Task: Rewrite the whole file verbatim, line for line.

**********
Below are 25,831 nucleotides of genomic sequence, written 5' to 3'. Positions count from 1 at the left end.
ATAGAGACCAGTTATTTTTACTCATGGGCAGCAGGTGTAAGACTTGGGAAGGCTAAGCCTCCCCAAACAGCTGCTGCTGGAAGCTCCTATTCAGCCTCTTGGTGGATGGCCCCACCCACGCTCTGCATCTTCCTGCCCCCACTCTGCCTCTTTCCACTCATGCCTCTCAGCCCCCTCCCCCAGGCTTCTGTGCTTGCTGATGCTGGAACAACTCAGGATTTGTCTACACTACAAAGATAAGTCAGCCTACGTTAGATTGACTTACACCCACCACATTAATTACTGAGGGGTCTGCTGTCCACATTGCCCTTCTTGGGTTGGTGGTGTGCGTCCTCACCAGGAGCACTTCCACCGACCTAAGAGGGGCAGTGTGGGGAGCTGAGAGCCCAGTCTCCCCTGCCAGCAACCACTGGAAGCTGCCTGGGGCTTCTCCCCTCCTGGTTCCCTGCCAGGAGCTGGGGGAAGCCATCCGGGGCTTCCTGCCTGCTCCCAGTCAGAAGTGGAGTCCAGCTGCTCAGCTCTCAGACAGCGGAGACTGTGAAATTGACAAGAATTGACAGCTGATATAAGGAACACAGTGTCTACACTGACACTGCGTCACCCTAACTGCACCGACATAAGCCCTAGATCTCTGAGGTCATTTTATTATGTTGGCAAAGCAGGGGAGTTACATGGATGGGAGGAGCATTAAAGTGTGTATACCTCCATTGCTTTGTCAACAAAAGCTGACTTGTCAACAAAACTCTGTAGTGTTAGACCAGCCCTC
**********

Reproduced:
Below are 25,831 nucleotides of genomic sequence, written 5' to 3'. Positions count from 1 at the left end.
ATAGAGACCAGTTATTTTTACTCATGGGCAGCAGGTGTAAGACTTGGGAAGGCTAAGCCTCCCCAAACAGCTGCTGCTGGAAGCTCCTATTCAGCCTCTTGGTGGATGGCCCCACCCACGCTCTGCATCTTCCTGCCCCCACTCTGCCTCTTTCCACTCATGCCTCTCAGCCCCCTCCCCCAGGCTTCTGTGCTTGCTGATGCTGGAACAACTCAGGATTTGTCTACACTACAAAGATAAGTCAGCCTACGTTAGATTGACTTACACCCACCACATTAATTACTGAGGGGTCTGCTGTCCACATTGCCCTTCTTGGGTTGGTGGTGTGCGTCCTCACCAGGAGCACTTCCACCGACCTAAGAGGGGCAGTGTGGGGAGCTGAGAGCCCAGTCTCCCCTGCCAGCAACCACTGGAAGCTGCCTGGGGCTTCTCCCCTCCTGGTTCCCTGCCAGGAGCTGGGGGAAGCCATCCGGGGCTTCCTGCCTGCTCCCAGTCAGAAGTGGAGTCCAGCTGCTCAGCTCTCAGACAGCGGAGACTGTGAAATTGACAAGAATTGACAGCTGATATAAGGAACACAGTGTCTACACTGACACTGCGTCACCCTAACTGCACCGACATAAGCCCTAGATCTCTGAGGTCATTTTATTATGTTGGCAAAGCAGGGGAGTTACATGGATGGGAGGAGCATTAAAGTGTGTATACCTCCATTGCTTTGTCAACAAAAGCTGACTTGTCAACAAAACTCTGTAGTGTTAGACCAGCCCTC